The following is from the _Skeptical Inquirer_, Spring'84. PROVING NEGATIVES AND THE PARAN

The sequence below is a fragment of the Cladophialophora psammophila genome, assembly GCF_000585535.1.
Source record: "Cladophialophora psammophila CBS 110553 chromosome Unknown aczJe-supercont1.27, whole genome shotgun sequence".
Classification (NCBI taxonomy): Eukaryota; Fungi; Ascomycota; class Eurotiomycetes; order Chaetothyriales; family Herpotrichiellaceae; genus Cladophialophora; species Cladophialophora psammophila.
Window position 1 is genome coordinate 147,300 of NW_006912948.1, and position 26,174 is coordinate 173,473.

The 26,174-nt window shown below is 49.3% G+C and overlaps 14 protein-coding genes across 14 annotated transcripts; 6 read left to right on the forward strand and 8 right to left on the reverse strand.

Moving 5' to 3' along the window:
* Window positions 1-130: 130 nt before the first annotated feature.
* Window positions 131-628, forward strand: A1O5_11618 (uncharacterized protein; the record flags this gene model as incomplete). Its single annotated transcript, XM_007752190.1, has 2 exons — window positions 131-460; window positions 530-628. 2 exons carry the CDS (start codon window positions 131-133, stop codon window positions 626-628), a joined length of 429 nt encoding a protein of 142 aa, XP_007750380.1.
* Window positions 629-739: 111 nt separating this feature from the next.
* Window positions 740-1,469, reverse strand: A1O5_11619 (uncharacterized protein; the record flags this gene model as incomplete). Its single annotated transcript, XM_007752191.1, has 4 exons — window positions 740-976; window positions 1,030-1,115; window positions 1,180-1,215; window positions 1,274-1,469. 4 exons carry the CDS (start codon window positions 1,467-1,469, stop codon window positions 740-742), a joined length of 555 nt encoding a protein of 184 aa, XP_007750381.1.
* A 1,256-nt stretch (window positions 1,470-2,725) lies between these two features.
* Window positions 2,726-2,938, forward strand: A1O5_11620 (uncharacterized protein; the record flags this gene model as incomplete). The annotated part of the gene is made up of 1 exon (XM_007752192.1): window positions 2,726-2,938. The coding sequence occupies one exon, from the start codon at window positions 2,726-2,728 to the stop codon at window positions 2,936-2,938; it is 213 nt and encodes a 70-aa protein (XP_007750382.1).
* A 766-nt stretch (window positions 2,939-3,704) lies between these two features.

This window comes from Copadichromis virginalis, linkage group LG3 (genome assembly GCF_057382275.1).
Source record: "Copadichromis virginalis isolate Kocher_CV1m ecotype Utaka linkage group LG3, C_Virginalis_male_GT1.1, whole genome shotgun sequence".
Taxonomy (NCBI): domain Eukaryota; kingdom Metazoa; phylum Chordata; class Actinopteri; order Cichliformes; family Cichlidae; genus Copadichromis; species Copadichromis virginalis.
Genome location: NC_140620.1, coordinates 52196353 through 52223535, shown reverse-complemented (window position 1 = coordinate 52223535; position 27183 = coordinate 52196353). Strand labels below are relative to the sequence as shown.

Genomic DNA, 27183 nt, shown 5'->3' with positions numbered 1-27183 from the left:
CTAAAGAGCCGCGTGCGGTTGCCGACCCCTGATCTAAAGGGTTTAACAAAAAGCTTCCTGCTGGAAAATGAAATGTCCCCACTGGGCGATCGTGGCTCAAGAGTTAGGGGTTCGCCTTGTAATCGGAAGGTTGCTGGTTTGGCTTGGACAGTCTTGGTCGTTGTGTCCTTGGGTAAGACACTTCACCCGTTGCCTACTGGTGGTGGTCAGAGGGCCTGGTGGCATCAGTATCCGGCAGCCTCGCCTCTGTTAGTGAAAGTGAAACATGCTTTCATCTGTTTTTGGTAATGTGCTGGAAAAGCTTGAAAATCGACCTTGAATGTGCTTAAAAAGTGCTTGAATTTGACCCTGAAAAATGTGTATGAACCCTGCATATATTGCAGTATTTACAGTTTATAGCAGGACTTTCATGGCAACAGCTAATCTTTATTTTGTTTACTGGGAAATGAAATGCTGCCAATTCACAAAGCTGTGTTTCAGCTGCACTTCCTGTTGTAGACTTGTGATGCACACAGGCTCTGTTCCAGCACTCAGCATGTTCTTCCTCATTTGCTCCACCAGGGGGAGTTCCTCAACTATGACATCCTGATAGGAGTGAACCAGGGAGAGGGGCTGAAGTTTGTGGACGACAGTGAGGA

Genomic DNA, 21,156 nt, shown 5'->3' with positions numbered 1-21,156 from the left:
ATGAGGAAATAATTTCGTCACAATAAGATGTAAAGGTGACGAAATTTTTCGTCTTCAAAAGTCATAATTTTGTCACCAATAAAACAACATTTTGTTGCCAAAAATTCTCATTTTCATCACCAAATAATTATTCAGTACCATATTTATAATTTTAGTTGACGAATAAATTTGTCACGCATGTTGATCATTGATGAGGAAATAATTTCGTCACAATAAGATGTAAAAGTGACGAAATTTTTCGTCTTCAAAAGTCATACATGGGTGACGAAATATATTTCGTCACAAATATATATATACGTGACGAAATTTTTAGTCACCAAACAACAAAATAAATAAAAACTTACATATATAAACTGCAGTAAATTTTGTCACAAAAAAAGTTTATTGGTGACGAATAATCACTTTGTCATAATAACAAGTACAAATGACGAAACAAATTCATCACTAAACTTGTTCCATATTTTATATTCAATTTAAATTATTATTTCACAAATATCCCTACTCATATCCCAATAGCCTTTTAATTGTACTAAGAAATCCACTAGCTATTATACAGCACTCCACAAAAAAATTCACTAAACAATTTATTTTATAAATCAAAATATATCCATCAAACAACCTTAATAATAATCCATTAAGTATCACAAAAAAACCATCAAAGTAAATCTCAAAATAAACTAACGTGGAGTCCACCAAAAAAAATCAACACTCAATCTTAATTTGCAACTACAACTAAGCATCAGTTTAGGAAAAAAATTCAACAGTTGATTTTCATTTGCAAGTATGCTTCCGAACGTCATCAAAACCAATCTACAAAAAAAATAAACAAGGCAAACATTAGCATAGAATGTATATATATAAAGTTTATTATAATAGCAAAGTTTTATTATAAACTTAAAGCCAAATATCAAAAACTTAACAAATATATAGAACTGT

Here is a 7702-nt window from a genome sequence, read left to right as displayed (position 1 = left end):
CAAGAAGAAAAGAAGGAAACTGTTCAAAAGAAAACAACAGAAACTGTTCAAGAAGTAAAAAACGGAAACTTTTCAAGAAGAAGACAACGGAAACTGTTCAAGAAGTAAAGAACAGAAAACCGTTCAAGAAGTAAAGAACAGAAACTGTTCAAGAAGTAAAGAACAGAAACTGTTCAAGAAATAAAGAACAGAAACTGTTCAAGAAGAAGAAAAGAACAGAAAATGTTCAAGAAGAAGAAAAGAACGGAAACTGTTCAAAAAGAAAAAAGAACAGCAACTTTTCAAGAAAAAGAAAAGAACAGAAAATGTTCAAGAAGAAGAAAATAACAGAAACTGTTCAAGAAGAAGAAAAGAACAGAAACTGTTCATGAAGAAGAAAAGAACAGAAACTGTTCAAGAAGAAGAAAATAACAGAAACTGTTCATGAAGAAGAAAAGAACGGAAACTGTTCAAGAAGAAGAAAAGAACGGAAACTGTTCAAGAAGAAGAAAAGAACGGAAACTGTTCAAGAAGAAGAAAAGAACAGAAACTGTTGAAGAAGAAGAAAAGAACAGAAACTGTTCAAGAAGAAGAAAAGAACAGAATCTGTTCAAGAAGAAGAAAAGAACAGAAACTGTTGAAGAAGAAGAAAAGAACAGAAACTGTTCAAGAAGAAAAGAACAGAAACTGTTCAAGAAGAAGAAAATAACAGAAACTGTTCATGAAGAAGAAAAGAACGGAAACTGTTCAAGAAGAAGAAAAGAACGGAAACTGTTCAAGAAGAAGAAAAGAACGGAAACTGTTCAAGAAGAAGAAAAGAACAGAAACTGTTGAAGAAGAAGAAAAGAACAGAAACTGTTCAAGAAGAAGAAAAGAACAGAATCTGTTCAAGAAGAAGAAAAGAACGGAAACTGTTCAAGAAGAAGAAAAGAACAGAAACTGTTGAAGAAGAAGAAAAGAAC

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The following is from the _Skeptical Inquirer_, Spring'84. PROVING NEGATIVES AND THE PARANORMAL Is it really impossible to prove a negative, or is that often-heard statement merely a platitude that happens to be false? by Tony Pasquarello By the very nature of their intellectual orientation, skeptical inquirers find themselves more often than not propounding and defending negative propositions, e.g., those that deny the existence of certain entities (ancient astronauts, Bigfoot, the Loch Ness monster) or deny the occurrence or validity of certain phenomena (dowsing, psychokinesis, telepathy). To those who level cries of "negativism" against such proponents, no retort is necessary, for the charge represents a mere emotive sentimentality, a longing for a bygone world of fairies and goblins banished from reality by the progress of science and philosophy. What is peculiar , however, is encountering the embarrassed, apologetic stance of the skeptics themselves in advancing negative propositions as though they believed themselves engaged in a rationally futile enterprise, jousting with rubber erasers against some eternal logical law carved in the very marble of the mind. Innumerable articles in atheist-humanist publications reveal this common sorry spectacle -- argument after devastating argument against the existence of God followed by a few patronizing whimpers to the effect that "...of course, no one can prove a negative." At a recent Oberlin College debate between Duane Gish and Fred Edwords, edit of _Creation/Evolution_, I was astonished that, in the midst of demolishing Gish with a barrage of telling points, Edwords should suddenly volunteer the concession that "naturally, it's impossible to prove a negative." Then again, in a piece in the _Skeptical Inquirer_, Dale Beyerstein renders the traditional homage to this supposedly inviolable maxim by favorably citing the "truism that it is impossible to prove the nonexistence of something..." [1] What's A Negative One wishes that Beyerstein had included some references supportive of this "truism." In fact, a check of the indices of some fifty formal and informal logic texts in my office, under the headings "nonexistence," "negatives," "proving negatives," etc., turned up absolutely nothing. Nor do any of the Aristotelian treatises on logic and rhetoric mention this "truism." A brief search of several encyclopedias and casual inquiries among colleagues -- some of them logic specialists -- likewise produced "negative" results. Gradually, there dawns a sneaking suspicion that the impossibility of proving a negative might be one of the universally accepted platitudes that unfortunately just happens to be false! Proponents of the anti-negativist thesis (we can't prove a negative) have seldom been clear on just what is to count as a negative proposition. Are these only propositions containing "no" or "not," or also propositions containing "non," or indeed any term formed with an initial negative particle, such as "illiterate," "immoral," "irresponsible," etc.? What of the exclusive ("only") or exceptive ("all but") linguistic structures whose function is partly negative? What of double or triple negatives? Furthermore, is the anti-negativist thesis about _any_ negative proposition ("Whales are not fishes") or specifically directed at negative _existential_ propositions ("There are no mermaids")? It is perfectly plausible to maintain that all classical negative propositions are negative-_existential_ ones since they all deny the possibility of finding a specified combination of attributes -- "Whales are not fishes" is equivalent to "There are no whales that are fishes." On the traditional characterization of negatives, it might be worth noting that: (1) Of the fifteen unconditionally valid syllogistic forms, ten have a negative proposition as the conclusion. Hence, at least ten are "proofs of a negative." (2) All categorical propositions, affirmative or negative, have a logically equivalent but qualitatively opposite obverse form (e.g., for "All whales are mammals," "No whales are non-mammals"). Hence, if we can prove an affirmative -- I hope we can do that! -- we have also proved its negative equivalent. (3) The explosive development of logic in this century has rendered the distinction between affirmative and negative propositions almost wholly insignificant. It makes little difference whether our systematic apparatus for discussing the Shroud of Turin contains the term fake or authentic for "fake" means "not authentic" and "authentic" means "not fake." Proving Nonexistence Simply The most cursory of glances is sufficient to establish that there is no elephant in my bedroom and the same glance proves that there is a bed in the room. Slightly more rigorous inspection ascertains the nonexistence of a starlet in my bedroom. It might be quite arduous to show that there are no ants in the room, but it could be done. Indeed, it might be just as difficult to show that there _are_ ants in the bedroom; it is possible that neither the negative nor the affirmative claim may be resolved until examination of that last cubic inch is complete. These simple and direct (unproblematic) cases of proving nonexistence contain some extremely important points. 1. We, in observing my bedroom, we see that there is no elephant there, we have _proved_, in all the appropriate logical and epistemological senses of that term, that there exists no elephant there. Thus, the nonexistence of an elephant in my bedroom is beyond any reasonable doubt; it is known to be a fact; it is conclusively verified; it is absolutely certain; it is automatically believed ball those making the observations; and so forth. Furthermore, both commonsense practice and ordinary language usage agree that this is the pertinent way of proving that there is no elephant in my bedroom; as in most other cases, we look! (Look here, Aunt Millie. I'll prove to you that there's no intruder in your bedroom. We just looked in the closet; now let's look under the bed. See! No one here.) But, if looking proves the nonexistence of an elephant in my bedroom, it must be wrong (incorrect) to assert that it is "impossible to prove the nonexistence of something." Since we do it all the time, it can be neither technically nor logically impossible to do. And, as for its being the appropriate mode of proving nonexistence, consider how ludicrous it would be, in that context, to provide any laborious, didactic demonstration, deductive or inductive, of either the existence or nonexistence of an elephant in my bedroom. 2. "There are ants." "There are no ants." These assertions are perceived as logically odd precisely because no domain or realm is specified. Those purported ants produce an almost palpable itch to inquire, "Where?" In my kitchen? Garden? Bedroom? In the vast majority of existential claims, such a domain specification is explicit or implicit, often as an integral part of the entity characterization. Our grasp of the terms of characterization usually includes both _where_ to look (the domain) and _how_ to look (the type of entity). Thus, "No primes exist between 13 and 17" clearly specifies the domain and the type of search to be conducted -- mathematical rather than empirical. Descriptions and Domain Part of the difficulty in assessing existential claims for paranormal entities is that in many, though not all, cases such claims are domain inspecific -- "God exists"; "There are vampires"; "Spirits are real." And, because we inherit centuries, even millennia, of confused proliferation regarding entity descriptions -- descriptions that are themselves massive accretions of speculation, fantasy, and invention -- considerable fuzziness over domain is precisely what one would expect. Without a concrete physical presence providing a healthy check to fertile imaginations, is it any wonder that paranormal entity-descriptions just "growed like Topsy"? Everything -- all proving or disproving, all verification or confirmation, all evaluation of affirmative or negative claims -- everything depends on the clarity, completeness, constancy, and consistency of the entity-description. I cannot maintain that the Sears Tower is in Mansfield, Ohio, because the Sears Tower itself is _there_ in Chicago, a spectacular restraint to the brashness of my thesis. But, were I to claim that mermaids have freckles, my speculation in as legitimate as any other, consistent with the defining properties of mermaids. Were my influence to be of considerable scope, "freckled" could become part of the lore of mermaids, eventually to be incorporated in the definition, as much a part of mermaid essence as "alluring" is now. Difficulty and Inconsistency The notion that we cannot prove nonexistence may really be a confused version of the thesis that verification of affirmative existential claims ("There are ants in the kitchen") requires only one positive instance, while examination of the entire domain is necessary to prove the negative("There are no ants in the kitchen"). Perhaps the germ of truth intended is merely that it is always more difficult to verify negative existential claims. Yet even this "germ" may turn out to be virulently misleading. It is rarely acknowledged, or even noticed, that the confirmational difference between affirmative and negative existential propositions is wholly attributable to the fact that the former are _particular_ while the latter are always universal with respect to the domain. So it is hardly surprising that one instance proves the affirmative claim since the claim _is_ only that there exists at least one entity of the sort described. Universal propositions can be hard to confirm, whether affirmative or negative, because they do refer to the entire universe, either conceived literally as the physical universe or the planet Earth, or the universe of discourse or context -- e.g., the room, the Loch, etc. In short, the affirmative-negative distinction is here irrelevant; what anti-negativism has failed to observe is that its claim is really about the particular-universal distinction. In passing, we might note that if the e-d involves an internal inconsistency (self-contradiction), then nonexistence is de facto proved. Indeed, this has often been the method of choice for many of the more infamous paranormal entities -- e.g., God [2] -- any two of whose attributes often appear to be, if not overtly, at least potentially inconsistent. Even if we disregard the appeal to logical inconsistency, considerations remain that indicate a virtual parity between the verification of affirmative and negative existential statements. It is far easier to verify that there is no elephant or starlet in my bedroom than to verify the presence of an ant in the same room. Nor do we have to actually examine the entire domain to do it. For, when a consistent empirical existential claim contains a relatively clear and complete e-d, ease of verification is seen to really be a matter of the size of the entity relative to the domain (scale), the number of objects in the domain (density), the similarity of the given entity to other objects in the domain (resemblance), and quite possibly other factors. I do not have to examine the entire bedroom domain (the closet, the dresser drawers, etc.) because, knowing the meaning of the term "elephant", I know that an elephant cannot fit into a closet or drawer; painstaking examination may be necessary to prove any proposition about ants. Common sense harbors a bit of wisdom concerning verification; curiously enough, it concerns the verification of an affirmative proposition, not a negative one. It compares the difficulty of certain tasks to "looking for a needle in a haystack." It is hard to find a needle in a haystack, or to decide that there is no needle there; harder still to find a straw-colored needle; still easier to find a beach ball, or to confirm its nonexistence there. All these cases show that the simplicity or difficulty of verification has little to do with affirmative or negative, but rather with matters of scale, density, and resemblance. Let it be granted that nonexistence cannot be proved if the e-d is seriously lacking in clarity or completeness; but, then, neither can existence be proved under those conditions. Nonempirical entities tend to be metaphysically "skinny" critters; they can always be gratuitously inserted into any domain. That invisible little man who turns off the refrigerator light when the door is closed -- can anyone prove that he's not there? Here, the proper response in to ask, How is an invisible, intangible miniature man a _man_? Why not call the entity a marsupial, or a Martian, for that matter? And if the reply were: "Well, it's not really a man in the usual sense, but still there really is an unspecified sort of something in some way in the refrigerator, you prove there isn't!" no responsible inquirer would feel any logical or moral obligation to answer the challenge. Here is the extreme case, a paradigm of the gradual evisceration of an originally substantial thesis (there's a man there) so as to render it immune to falsification (there's something there). When the entity is put on this stringent metaphysical diet, the resultant description is so thin as to be empty. Whose existence or nonexistence in the domain is to be proved? When, however, a given characterization is not vacuous but is of sufficient content and clarity to be evaluated, but the domain itself is remote or inaccessible (the past may be construed as an inaccessible domain), them ordinary probability assessments are relevant and constitute the proof of either existence or nonexistence. Difficulty and Inconsistency Descriptive fuzziness, inconstancy, and domain inspecificity are subtle ploys evolved over centuries for ensuring that the nonexistence of an entity in a domain goes undetected. Chameleonlike pawns, paranormal entities are often shifted form sphere to sphere, from here to there, sometimes characterized as this, then later as that. Pity the poor language analyst attempting to trace out the complex entailments and family relationships among a network of relevant concepts: "paranormal," "metaphysical," "nonmaterial", "nonempirical," "nonspatial,""spiritual,""mental,""domain-free,""universal,", etc. Beware of any simplistic judgments concerning synonymy or implications among these; in truth, we simply do not know, in any comprehensive sense, what these terms mean. Numbers are nonmaterial, but surely not spiritual and perhaps not mental. Are they metaphysical? Universal? God claims a universal domain -- he is characterized as "omnipresent" -- yet even the staunchest believer might balk at saying that God is literally _in_ the intestinal tract of a skunk, or a member of the series of natural numbers. The individual mind -- notice that the mind is never characterized as "mental" -- purported to be nonmaterial, seems oddly restricted to bodily quarters. My mind, alas, stays fairly close to this Italianate body, never liberated to go traipsing about the beaches of Nice or St. Tropez. Ghosts, poltergeists, and other assorted spirits are, of course, spiritual -- Are they? Or are they composed of that wonderfully ambiguous stuff ectoplasm? -- yet exhibit a decided affinity for specific houses, crypts, and graveyards. One particularly insidious aspect of muddled, shifting entity- description involves the frequent switching from the physical to the spiritual, and back again, ad infinitum. The Christian deity is one such example. The same ambivalence plagues the entire entourage of spiritual entities -- angels, demons, ghosts, heaven, hell -- all are normally classified as utterly spiritual, while at the same time exhibiting some surprisingly solid and substantial properties. A very large portion of the history of theological musings can be seen as that wide, often frantic pendulum swings between the spiritual and the physical. On the one hand, we have the quite understandable attempt to make nonstandard entities more "real"by providing them with matter or body. On the other hand, we see them -- or their nonexistence -- conveniently made detection-proof by the insistence that they are not only and not always physical. When the domain and entity-descriptions are sufficiently specific and coherent and domain inspection is possible, and when the inspection comes perilously close to proving that the entity simply does not exist, that elusive entity is given sanctuary in the realm of the "spiritual," thereby insulating it from apprehension. Bigfoot proponents have learned all these lessons well, providing us with a contemporary sample of evasive maneuvers: In the treasury of Bigfoot tidbits, often reported in the SKI, that same pattern is manifest. To give the monster his due, Bigfoot has always been a sharply described creature favoring a quite definite habitat, the high country of the Pacific Northwest. But since years of investigation and field study have produced nothing tangible, we come near to unmasking him as a fraud; we have almost proved his nonexistence. Voila! The predictable reaction -- reports of Bigfoot sightings in other states, particularly Ohio (how could he survive a Columbus summer?) and claims that he is so hard to spot because he is, after all, a hyperspatial being presumably capable of warping between different dimensions or universes. The moral is surely evident. When in the course of scientific investigation we approach a point of wholly warranted justification in claiming that a certain entity does no exist, then champions of the entity simply enlarge, alter, or shift domains entirely, or change the entity-description, thereby protecting and perpetuating the entity's bare possibility. Exploratory Hypothesis A "psychic surgeon" performs seeming wonders, complete with an appropriate display of blood and guts (the excised tumor); an investigator duplicates the feat of digital dexterity, using a fake digit containing chicken innards, and suggests that this is how psychic surgery is really done. Hasn't the surgeon been unmasked? A psychokineticist claims to move such objects as balanced pencils and dollar bills by the vibration of his mind alone; an investigator [3] achieves the same results by wafting imperceptible puffs of air toward the objects. Doesn't this blow away the psychic's claim? In each instance, the answer is a mixed one. Frequently, a fully explanatory, satisfying alternative hypothesis as to the true cause of the phenomenon in question is the best that we can practically obtain. Such explanations do constitute a form of disproof of the paranormal claim that might be termed "weak refutation." But alternative hypotheses are usually consistent with other hypotheses (always providing that each is fully explanatory), including the truth of the paranormal account itself. since the creation, formulation, and testing of hypotheses and their role in scientific methodology constitute the most difficult and intriguing set of problems in the philosophy of science, a detailed treatment can hardly be provided here that would cover all types of explanations. Those most prominent in discussions of the paranormal are _alternative_ explanations -- accounts of how a given event might have come about in a perfectly normal way; postulations of naturalistic causes for various sightings; ingenious scenarios providing plausible modes in which certain results might have been forthcoming without violating ordinary scientific laws. These hypotheses mirror, quite expectedly, the staggering diversity of the paranormal phenomena themselves. Some explanations are meant to account only for _this_ sighting, _that_ event; others are broader in scope, purporting to be the explanation for _all_ of a certain sort of observation or event. Naturally those that are most specified and restricted are the easiest to conclusively confirm and _do_ rule out the paranormal, _for that observation_. "What you are now observing and take to be a flying saucer is really a street light on the opposite hill" is such a hypothesis, capable of complete, decisive confirmation. Also critical in evaluating the adequacy of hypotheses re the temporal parameters of the event -- the question of whether it is current, past, or distantly past. Lumping a very large number of diverse events under one heading, such as "UFO phenomena," can produce conceptual muddiness, for it is surely not the case that there is one and only one explanation for all UFO sightings. A wild assortment of hypotheses, including weather balloons, inversion effects, the planet Venus, advertising planes, swarms of luminous insects, experimental aircraft -- not to mention those many other explanations based on the psychological state of the subject [4] -- has been advanced for some subset of the sightings and that collectively they may well account for all the sightings. Nevertheless, little green extraterrestrials may have been circling the earth in flying saucers for these past fifty years and could be there now. Alternative hypotheses do not eliminate the paranormal account and, unless the entire stratosphere can be monitored with a far greater efficiency than we now do the U.S.-Mexican border, there cannot be strong refutation of flying saucers. Here, the immensity of the domain bars direct inspection and strong refutation. In the case of ancient astronauts, the inaccessibility of the remote past is the prohibitive factor. In both cases, alternative explanations account for all the sightings or alleged evidence, while the aforementioned probability assessments -- where the primary negative exponent will be those vast, incomprehensible visitors, ancient or modern. Weak refutation often appears to be conclusive because there is a natural tendency to supply those intuitive principles that, taken together with the exploratory hypothesis, strengthen the refutation to near-deductive limits. Those tacit additional assumptions are the familiar ones: among others (1) Occam's Razor -- the simplest explanation is the correct one; (2) Naturalistic Commitment -- the explanation within the bounds of known natural law is correct; (3) Uniqueness of Causes -- for any given type of event, sufficiently specified, there can be only one cause. Joe Nickell's brilliant replication of all relevant Shroud characteristics by rubbing and daubing bas-reliefs, using only fourteenth-century techniques and materials, is a splendid example of such an attractive alternative hypothesis. [5] Nickell's enthusiasm is so contagious, and his achievement to remarkable, that we unwittingly make those imperceptible inferential leaps from "it could have been made in this way" to "this is the only way it could have been made" and thence to "this is how it was made." But it must be emphasized that the Nickell hypothesis does not of itself eliminate other explanations, not even the one including that infamous "burst of spiritual radiant energy" at the moment of Resurrection. No, the "fake thumb" explanation does not prove that the psychic surgeon is not operation paranormally, but films of the "surgeon" using a fake thumb _do_ -- and such films exist. And, while the "blowing" hypothesis does not prove that Hames Hydricks is a fraud, Hydrick's own admission that blowing is his modus operandi most decidedly does! [6] Here are wonderfully clear examples of the contrast between weak refutation (alternative hypothesis) and strong refutation. I would venture the suggestion that part of the motivation for anti-negativism is the fascination with and concentration on alternative explanations, coupled with the perception that weak refutation is indecisive because alternative explanations do not prove that a given entity does not exist. In this perception, anti-negativism is entirely correct. We cannot prove a negative, or nonexistence, _in that way_, but it is fallacious to spring to the generalization that we can never prove a negative; in addition to weak refutation, strong refutation is often viable. Explanations in terms of a peculiarly shaped new waterbed and dark-gray designer bedding may explain prior elephant sightings in my bedroom but do not prove that there is no elephant there. However, to reiterate an opening point, _looking does_. Conclusion: The Loch Ness Monster Most of the issues raised here can be illustrated, and perhaps clarified and unified, by a summarization in terms of the Loch Ness monster. Here is one paranormal question that many believe has the best chance of being decisively settled in the near future. Our analysis shows why this is so. The Lock Ness creature is really a modern phenomenon stemming from the early 1930s, there having been only ten or so dubious observations prior to that time. Luxuriant imaginations have not had time to flower out of control, a circumstance favoring a rather stable and clearly defined entity-description. Nor does there appear to be any internal logical inconsistency: the creature is a quite possible one. Never has a serious breath of nonempirical scandal touched the creature; whatever its specific nature, it has always been characterized as a very solid, fleshy being. Thus the creature scores well on consistency and completeness, clarity and constancy of description. As for domain, the loch is a nicely circumscribed, virtually closed domain, rather large in volume but relatively small, since the creature is also rather large and estimates of number would range from a minimum breeding population to perhaps 200 or 250 animals. This restricted domain means that, unlike Bigfoot, the creature cannot wander off to be reported elsewhere. Other monsters are reported in other lochs, but they are _other_ monsters. The criteria of scale and resemblance also tend to favor ease of confirmation or discomfirmation -- several large animals that don't look much like anything else in a reasonably confined area. And the is accessible and easily reached. Basically the only hindrances to confirmation ar the great loch's depth in spots (up to 700 ft.) and the turbidity of the water due to enormous quantities of suspended peat particles. Both tend to make visual examination difficult; but then Lock Ness is not the Marianas Trench. Scientists have compiled an impressive mass of ecological information concerning Lock Ness, forming a solid data base from which to calculate the possibility that a specific candidate is, in fact, the monster. For, if we know, say, the predatory habits or temperatures and food supplies in the lock, then we can make responsible probability estimates as to whether that animal is the Lock Ness monster. For example, just such calculations produce high probability rankings for amphibians and thick-bodied eels, and low rankings for reptiles. But in addition to probabilistic speculations, the loch provides a fertile field for the generation of alternative hypotheses. From ducks to otters, fishing birds to fishing boats, vegetation mats to gas bubbles, there has been no shortage of explanations. Perhaps the best among these, for sheer brilliance and scientific perspicaciousness, is that of Robert Craig. [7] He suggests that Scots Pine trees, plentiful about the loch, die, sink to the bottom, and form resin-covered watertight logs. Eventually, decomposition produces internal gases that form blisters at the truncated limb ends and cause the log to rise to the surface. The blisters burst, the log is propelled, swims, fizzles -- mimicking all monster movements and appearances -- then sinks again to its watery grave: Another monster sighting is recorded. Yet, having created a virtually perfect alternative explanation, Craig, in his justifiable pride, tends to overstate the import of weak refutation: "All that is needed to confirm this highly plausible hypothesis is to dredge the bottom for blistered logs." We may well inquire, What hypothesis? That the monster does not exist? That the monster really is blistered logs? Strictly speaking, if we find these logs, that only confirms the theory that there are blistered logs in the loch. Craig forgets that there might be as many fetching blistered logs as you like performing their hydrodynamic ballet, Swan Loch -- or is it Swan Log? -- and there might be Nessie, an actual aquatic animal, playfully swimming alongside. So much for probability estimates and weak refutations. Finally, can there be strong refutation? Can we prove that the Lock Ness monster does not exist? (And this particular "can" is more than bare logical or even empirical possibility; "can" here means practicality or feasibility.) Why of course we can! We can drain, strain, or seine the loch. Or, more pragmatically, we can devise any number of scientific technologies that amount to the same thing -- the functional equivalent of examining every portion of the domain capable of containing a creature of that description. This, after all, is what a number of Loch Ness research teams have been doing for years, and their tools -- sonar, submersible, cameras, and microphones -- are simply devices for examining the domain. It makes no difference whether we describe their efforts as trying to find the monster or trying to prove there is none, for these are, as we have insisted, two sides of the same coin. [8] To say that something exists is really to say that certain properties that we ordinarily take to be important, essential, defining, or "core" properties can be found _in combination_. Since we never find the upper-half of a woman combined with the lower-half of a fish, we say that there are no mermaids. Two of the central characteristics of the Lock Ness monster are, at least, that is an animal and that it is big. Yes, we may find items that have been taken to be, or mistaken for, the creature. But if thorough examination of the domain does not discover the proper combination of characteristics, then we have proved that the monster does not exist. And, in so doing, have another confirming instance of what deserves to become the new, and this time, authentic truism: "It is always possible to prove the nonexistence of something." NOTES: 1. Dale Beyerstein. "Skepticism, Closed-Mindedness, and Science Fiction." Skeptical Inquirer (Summer 1982) 2. The interface between religion and the paranormal is so rich and so obvious that no apology is needed for classifying the Deity as a paranormal entity. If the Shroud, exorcism, spirits, spiritualism, reincarnation, miracles, and gods, tribal or Olympian, are all paranormal issues, then so is the existence of God. 3. In both cases mentioned, at least one investigator was the redoubtable James Randi. 4. It could be helpful to divide alternative hypotheses into objective and subjective -- the former based upon actual, but misinterpreted, external events; the latter emphasizing alterations in the perceptual state due to drugs, stress, etc. 5. Joe Nickell, "The Turin Shroud: Fake? Fact? Photograph?" _Popular Photography_ (Nov.1979). See also his _Inquest on the Shroud of Turin_(Buffalo, NY.:Prometheus Books, 1983) 6. James Randi. " 'Top Psychic' Hydrick: Puffery and Puffs." _SKEPTICAL INQUIRER_(Summer 1981) 7. Robert P. Craig. "Lock Ness: The Monster Unveiled." _New Scientist_(Aug. 5, 1982) 8. Most of the information on Lock Ness is taken from the definitive work: Roy P. Mackal, The Monsters of Lock Ness (Chicago: Swallow Press, 1976). ***Tony Pasquarello is in the Department of Philosophy, Ohio ***State University, Mansfield Campus.